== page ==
At some of the public meetings we had I took the additional step of working through with the constituents who attended a line item review of the budget. We went over about 100 spending categories. Because I have done some study in this area I was somewhat familiar with some of this information. It would be very difficult for me to go over the whole program in the short time that I have but let me just elaborate in general terms.

Obviously we all know that the constituents expect there to be significant reductions at the top of government, led by ourselves. We have advocated some of these things on the floor of this House. Our caucus has advocated reducing some of the expenses around here. To some degree the Liberal Party has responded on these particular items and will be discussing this later today in the Board of Internal Economy.

My constituents outlined a number of areas of administration of government services and programs where they would expect there to be a reduction in the whole area of bureaucratic costs. That is an area that the Bloc Quebecois is, of course, prone to talk about quite frequently. Obviously we are going to be looking at the Auditor General's reports. We are hoping that the government will look at the Auditor General's reports in implementing those kinds of considerations.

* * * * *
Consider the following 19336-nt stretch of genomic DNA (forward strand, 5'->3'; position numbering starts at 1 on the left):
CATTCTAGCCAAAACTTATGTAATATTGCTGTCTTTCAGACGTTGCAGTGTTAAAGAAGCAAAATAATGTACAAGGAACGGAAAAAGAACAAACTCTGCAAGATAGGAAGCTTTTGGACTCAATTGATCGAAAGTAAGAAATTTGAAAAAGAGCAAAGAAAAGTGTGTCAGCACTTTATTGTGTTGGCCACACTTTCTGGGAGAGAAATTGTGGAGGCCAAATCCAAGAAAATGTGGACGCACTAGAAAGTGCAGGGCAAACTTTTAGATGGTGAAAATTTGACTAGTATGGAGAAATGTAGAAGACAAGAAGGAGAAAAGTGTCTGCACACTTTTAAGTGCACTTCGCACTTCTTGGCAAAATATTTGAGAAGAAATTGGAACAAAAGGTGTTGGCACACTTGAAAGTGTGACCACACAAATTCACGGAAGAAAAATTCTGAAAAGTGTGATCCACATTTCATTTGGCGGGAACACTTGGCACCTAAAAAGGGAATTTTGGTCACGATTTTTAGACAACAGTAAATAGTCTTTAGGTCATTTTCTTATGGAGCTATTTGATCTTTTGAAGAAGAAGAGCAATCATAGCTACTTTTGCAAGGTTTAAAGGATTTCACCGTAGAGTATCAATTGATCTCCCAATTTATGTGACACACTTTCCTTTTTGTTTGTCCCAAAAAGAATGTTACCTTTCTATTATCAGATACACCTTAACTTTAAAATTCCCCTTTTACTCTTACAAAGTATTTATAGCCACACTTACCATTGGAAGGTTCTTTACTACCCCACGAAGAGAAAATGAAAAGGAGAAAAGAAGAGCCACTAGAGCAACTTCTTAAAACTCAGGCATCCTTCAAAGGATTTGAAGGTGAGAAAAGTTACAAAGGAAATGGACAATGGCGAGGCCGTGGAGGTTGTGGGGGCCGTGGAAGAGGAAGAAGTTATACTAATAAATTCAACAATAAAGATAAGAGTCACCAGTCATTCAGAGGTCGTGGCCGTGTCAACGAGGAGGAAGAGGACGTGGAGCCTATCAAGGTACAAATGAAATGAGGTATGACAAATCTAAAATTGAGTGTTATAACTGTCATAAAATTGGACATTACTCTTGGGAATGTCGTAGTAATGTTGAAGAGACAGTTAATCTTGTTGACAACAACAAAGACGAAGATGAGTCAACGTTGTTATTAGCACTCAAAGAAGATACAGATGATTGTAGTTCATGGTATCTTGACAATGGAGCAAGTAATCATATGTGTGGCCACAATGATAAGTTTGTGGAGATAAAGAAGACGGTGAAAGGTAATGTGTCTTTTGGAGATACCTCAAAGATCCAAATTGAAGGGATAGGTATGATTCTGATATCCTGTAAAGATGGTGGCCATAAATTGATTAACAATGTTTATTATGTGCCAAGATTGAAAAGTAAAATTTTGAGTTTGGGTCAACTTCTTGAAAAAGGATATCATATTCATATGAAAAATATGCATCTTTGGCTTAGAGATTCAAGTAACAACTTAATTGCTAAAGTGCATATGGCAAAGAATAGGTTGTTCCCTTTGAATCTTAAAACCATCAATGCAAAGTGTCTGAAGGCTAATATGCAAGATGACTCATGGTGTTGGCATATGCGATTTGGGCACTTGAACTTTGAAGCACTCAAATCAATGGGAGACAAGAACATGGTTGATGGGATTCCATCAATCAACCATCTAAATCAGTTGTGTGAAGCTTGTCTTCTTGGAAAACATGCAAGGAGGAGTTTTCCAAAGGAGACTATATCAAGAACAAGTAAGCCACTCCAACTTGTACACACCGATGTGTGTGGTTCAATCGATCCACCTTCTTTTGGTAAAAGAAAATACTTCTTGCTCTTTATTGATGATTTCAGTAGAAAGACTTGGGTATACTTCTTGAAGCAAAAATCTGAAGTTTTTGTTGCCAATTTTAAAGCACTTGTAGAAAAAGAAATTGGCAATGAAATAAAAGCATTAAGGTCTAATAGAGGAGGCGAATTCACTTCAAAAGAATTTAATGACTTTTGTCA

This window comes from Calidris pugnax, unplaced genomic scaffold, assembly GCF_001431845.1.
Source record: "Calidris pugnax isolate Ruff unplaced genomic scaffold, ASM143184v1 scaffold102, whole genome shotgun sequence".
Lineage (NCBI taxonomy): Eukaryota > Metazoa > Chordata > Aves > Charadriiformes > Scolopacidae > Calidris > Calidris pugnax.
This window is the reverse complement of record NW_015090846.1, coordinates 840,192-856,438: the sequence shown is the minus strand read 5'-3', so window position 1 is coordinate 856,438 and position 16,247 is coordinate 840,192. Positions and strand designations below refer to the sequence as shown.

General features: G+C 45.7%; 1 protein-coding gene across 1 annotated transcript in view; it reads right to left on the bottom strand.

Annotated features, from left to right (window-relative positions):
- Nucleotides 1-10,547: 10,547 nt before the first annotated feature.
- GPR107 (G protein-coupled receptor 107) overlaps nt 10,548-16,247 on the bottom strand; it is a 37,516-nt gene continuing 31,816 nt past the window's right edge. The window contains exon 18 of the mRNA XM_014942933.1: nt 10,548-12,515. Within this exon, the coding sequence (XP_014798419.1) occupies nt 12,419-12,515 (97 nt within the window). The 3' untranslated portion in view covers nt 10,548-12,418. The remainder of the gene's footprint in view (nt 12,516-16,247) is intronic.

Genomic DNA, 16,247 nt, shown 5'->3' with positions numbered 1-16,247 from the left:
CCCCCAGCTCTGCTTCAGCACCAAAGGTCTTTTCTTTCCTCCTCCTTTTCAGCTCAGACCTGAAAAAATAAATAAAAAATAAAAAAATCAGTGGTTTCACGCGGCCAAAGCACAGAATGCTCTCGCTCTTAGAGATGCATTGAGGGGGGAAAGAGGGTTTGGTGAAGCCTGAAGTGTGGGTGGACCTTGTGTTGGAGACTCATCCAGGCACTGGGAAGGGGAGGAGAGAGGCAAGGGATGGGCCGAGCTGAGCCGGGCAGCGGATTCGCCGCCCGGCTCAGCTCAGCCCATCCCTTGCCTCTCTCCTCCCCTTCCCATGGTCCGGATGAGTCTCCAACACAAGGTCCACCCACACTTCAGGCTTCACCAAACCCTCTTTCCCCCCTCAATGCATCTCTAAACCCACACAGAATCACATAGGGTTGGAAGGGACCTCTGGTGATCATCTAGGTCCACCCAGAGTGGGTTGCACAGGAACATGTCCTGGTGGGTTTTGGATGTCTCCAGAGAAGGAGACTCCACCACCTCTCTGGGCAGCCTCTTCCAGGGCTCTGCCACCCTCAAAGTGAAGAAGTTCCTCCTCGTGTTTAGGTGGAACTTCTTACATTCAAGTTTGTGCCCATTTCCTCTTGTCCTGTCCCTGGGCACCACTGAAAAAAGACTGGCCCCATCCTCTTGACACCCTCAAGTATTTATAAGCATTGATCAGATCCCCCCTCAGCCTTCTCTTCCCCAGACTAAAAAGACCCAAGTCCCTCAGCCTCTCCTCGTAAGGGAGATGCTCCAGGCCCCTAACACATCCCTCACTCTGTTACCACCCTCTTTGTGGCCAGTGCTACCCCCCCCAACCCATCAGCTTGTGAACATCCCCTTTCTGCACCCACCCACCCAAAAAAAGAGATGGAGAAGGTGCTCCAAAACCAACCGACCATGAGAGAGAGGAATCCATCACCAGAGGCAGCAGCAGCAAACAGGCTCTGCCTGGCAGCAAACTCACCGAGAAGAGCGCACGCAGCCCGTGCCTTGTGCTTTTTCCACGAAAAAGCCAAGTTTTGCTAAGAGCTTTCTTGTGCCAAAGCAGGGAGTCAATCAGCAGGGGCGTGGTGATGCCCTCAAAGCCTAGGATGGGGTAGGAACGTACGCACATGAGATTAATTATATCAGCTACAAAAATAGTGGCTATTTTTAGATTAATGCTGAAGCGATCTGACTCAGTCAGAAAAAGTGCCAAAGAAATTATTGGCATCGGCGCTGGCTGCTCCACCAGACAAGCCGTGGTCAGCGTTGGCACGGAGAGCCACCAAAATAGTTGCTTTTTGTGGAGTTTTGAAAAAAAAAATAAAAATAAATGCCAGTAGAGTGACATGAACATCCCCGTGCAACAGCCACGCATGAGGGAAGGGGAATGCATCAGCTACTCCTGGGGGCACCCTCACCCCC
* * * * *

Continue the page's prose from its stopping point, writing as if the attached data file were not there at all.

The third major area where I think my constituents are prepared to see a large reduction and even elimination is the entire area of government involvement in business, both through direct expenditure as well as some of the tax concession programs. In our zero in three plan we had laid out a number of areas where we believe there should be the elimination of that kind of spending.